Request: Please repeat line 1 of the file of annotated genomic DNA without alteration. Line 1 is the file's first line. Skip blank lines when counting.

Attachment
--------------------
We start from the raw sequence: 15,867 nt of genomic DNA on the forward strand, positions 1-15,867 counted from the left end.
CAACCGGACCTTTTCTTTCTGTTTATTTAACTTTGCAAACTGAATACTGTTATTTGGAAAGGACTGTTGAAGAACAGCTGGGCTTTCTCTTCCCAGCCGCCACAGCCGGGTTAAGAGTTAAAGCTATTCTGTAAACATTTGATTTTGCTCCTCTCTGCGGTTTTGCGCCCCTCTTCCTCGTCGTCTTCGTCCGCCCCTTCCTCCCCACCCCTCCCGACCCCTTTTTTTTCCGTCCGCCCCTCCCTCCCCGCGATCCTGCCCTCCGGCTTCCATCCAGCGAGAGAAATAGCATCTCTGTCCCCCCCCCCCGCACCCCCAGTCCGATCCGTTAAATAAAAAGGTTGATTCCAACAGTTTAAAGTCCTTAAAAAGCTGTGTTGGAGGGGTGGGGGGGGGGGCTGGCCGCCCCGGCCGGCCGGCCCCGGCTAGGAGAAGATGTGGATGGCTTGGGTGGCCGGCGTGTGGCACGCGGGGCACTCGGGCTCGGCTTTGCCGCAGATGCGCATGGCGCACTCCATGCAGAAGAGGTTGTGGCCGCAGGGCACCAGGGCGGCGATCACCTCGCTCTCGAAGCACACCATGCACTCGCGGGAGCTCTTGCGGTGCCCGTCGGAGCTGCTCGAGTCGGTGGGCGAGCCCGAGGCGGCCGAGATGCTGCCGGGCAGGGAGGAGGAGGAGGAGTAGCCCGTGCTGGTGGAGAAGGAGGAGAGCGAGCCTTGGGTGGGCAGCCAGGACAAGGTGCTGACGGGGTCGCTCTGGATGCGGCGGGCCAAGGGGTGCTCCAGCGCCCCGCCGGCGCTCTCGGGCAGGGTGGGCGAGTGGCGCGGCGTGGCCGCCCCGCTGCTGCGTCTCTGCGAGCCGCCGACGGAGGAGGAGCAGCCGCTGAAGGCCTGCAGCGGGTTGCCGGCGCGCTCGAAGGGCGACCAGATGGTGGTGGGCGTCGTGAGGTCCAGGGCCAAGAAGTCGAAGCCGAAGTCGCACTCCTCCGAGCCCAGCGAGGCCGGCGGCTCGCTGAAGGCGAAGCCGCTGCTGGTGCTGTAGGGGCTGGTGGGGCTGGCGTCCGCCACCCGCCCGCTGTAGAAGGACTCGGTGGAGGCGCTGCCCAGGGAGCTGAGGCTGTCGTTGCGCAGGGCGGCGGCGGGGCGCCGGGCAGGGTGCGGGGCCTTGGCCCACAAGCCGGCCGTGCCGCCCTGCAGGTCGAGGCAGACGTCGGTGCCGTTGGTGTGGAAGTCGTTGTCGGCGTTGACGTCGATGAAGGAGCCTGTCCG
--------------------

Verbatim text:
We start from the raw sequence: 15,867 nt of genomic DNA on the forward strand, positions 1-15,867 counted from the left end.